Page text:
I Didn’t Know I was Pregnant/Temple’s Law

        I didn’t know I was pregnant.  No, not me.  That would be a tad too fictional, huh?  However, it is possible for a woman to become pregnant and get all the way to term and not realize she is with child.  (In the end it will make itself known, though.)

        A gentleman from Mike Mathis Productions of Pasadena, California read my blog, and contacted me to consult on a series they had in the works with the Discovery Heath Channel called, “I Didn’t Know I was Pregnant.”  As a Doc I have seen this phenonenon before, and it brought back a number of memories.

        My first knowledge of the concept came from my Community Medicine mentor and all around bluegrass doctor hero, Dr. Peter Temple, back when I was in med school at Sandhills.  Peter had a series of laws the student had to memorize to get an “A” in his rotation.  (You could only make an “A+” if you could also pick bluegrass music on his front porch on Wednesday night.  Guess who his A+ student was?”)

        Anyway, his most important law was Temple’s Law Number ONE.  It was: “A woman is pregnant till proved otherwise.”  This is a very important doctor rule, perhaps the single most important one I learned in medical school.  Armed with Temple’s Law, in all these years I have never x-rayed a pregnant woman.  In fact, as a third year med student I was the hero of daily rounds (a rare occurrence I assure you) when I canceled an IVP ( a kidney x-ray with a fair amount of radiation) ordered on a patient whose missed period was overlooked by a Doc who should have known better.  Temple’s Law.  As we say in bluegrass, it is a good’un.  (As is Temple.)

        I residency, the first patient I saw who was unaware of her condition had made it to the eighth month.  I’ll never forget her chief complaint. (doctor talk for what is wrong)  “Doctor, I don’t know what’s happened, but my belly be swolle and my gym shorts don’t fit like they used to.”  I delivered her baby and a second one, too.  (She was aware of number two right from the missed period.)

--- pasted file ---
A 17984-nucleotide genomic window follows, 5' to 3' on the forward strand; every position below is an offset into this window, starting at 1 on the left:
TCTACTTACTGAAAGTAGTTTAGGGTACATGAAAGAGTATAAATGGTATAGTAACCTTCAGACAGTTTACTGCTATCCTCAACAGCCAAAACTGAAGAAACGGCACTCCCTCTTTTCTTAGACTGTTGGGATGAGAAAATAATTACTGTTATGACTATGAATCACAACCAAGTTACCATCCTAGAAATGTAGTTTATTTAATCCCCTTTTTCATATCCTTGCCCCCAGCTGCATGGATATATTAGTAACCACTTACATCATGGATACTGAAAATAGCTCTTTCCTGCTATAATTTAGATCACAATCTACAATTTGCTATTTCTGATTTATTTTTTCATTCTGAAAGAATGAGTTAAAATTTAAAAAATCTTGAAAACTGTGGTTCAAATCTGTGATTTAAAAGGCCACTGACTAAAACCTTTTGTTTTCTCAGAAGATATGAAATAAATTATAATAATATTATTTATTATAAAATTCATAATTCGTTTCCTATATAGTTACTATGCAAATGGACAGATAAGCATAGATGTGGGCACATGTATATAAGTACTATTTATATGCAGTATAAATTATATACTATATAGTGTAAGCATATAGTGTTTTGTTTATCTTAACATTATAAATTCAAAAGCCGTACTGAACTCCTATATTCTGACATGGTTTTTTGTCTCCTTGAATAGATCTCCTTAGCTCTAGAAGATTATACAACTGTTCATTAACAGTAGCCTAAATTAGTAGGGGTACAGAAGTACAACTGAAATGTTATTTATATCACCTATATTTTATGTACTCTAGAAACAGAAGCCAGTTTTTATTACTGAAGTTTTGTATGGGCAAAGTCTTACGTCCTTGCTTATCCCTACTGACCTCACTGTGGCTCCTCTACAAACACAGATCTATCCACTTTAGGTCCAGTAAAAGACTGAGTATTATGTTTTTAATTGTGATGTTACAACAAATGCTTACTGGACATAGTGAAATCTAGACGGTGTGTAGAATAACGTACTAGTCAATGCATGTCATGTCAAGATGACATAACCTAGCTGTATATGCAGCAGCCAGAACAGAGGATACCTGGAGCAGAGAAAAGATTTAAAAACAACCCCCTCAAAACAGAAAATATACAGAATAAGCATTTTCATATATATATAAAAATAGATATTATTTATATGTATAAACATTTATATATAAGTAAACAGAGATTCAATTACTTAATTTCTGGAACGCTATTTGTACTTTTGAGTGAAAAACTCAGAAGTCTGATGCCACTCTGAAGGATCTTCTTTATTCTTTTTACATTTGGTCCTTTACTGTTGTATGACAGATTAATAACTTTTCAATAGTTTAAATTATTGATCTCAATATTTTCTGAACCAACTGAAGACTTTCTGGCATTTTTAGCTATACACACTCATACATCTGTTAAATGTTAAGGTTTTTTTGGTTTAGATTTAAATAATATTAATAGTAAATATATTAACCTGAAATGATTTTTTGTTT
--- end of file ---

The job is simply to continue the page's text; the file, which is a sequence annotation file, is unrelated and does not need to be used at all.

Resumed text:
After I got out in practice some of the older Docs told me about house calls they’d made to check on someone with abdominal pain only to become involved in an emergency home delivery.  And I had a few patients who had been told they could not get pregnant and were certain their nausea and vomiting were due to terminal cancer.  (Talk about a reversal of fortune in fifteen minutes!)

        Mathis Productions hoped I might have some recent patients who would like to tell their story on national T.V., and I had to tell him I did not at this time.  My patients have grown older with me, and mine is more of a geriatric practice these days.  However, they sent me Episode 101 on DVD, and I found it both accurate medicine, and fast paced entertainment.  I told them I would post on the blog for them and scout around with my colleagues.  Some of my GYN friends will be on the look-out, and I had to send a copy to my old pal Dr. Temple.  He’s seen it all twice.

        If y’all know of anyone who got to term and got surprised with a baby, contact Mike Mathis Productions at the e-mail below.  They’d love to hear your story.  I hope it has a happy ending- those are my favorites.

Contact e-mail:  jmaas@mikemathisprods.com

Dr. B

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16 Comments on “I Didn’t Know I was Pregnant/Temple’s Law”

  1. Cindy Carter Says:

    Don’t know anyone who did not know they were pregnant. Met a few who believed their baby would not come until the exact due date given them by their doctor. I know someone who did not know she was having twins until she was in labor. That was a surprise too! And, of course, my moma thought she could only have boys. So imagine her surprise when I showed up!

  2. drtombibey Says:

    Ms. Cindy,

    We have one of each. They have been healthy the whole way, and that has been a blessing. I grew up in a family of all boys. I love my son- we have a great time and he is one heck of a golfer, but I’m glad I had a daughter too. Just like in a good bluegrass band the music is sweeter with a female voice in the mix.

    Dr. B

  3. pandemonic Says:

    Having been pregnant twice, I can tell you that there is no way in H*** that I wouldn’t have known. Both my children were active. My son liked to kick me in the ribs. You could see the outline of his enormous feet (he still has ’em) on my skin. My daughter, true to her later form as cheerleader and gymnast, would bounce up and down. She did somersaults during an ultrasound, which was annoying to the technician who couldn’t get a good read.

    The stomach feelings are NOT like indigestion, heart pain or anything else. It’s a sensation like no other. The back pain, the constant urination (sorry if that’s distasteful, but you’re a doctor), plus sleeplessness, nesting instinct, how can you overlook that? Maybe if the woman was overweight to begin with, but it’s still hard to imagine.

    I tend to disbelieve women who say they didn’t know. HOW could they not have known?

  4. drtombibey Says:


    I have always said God knew what God was doing. If it was up to men to have babies, the human race woulda died out a long time ago.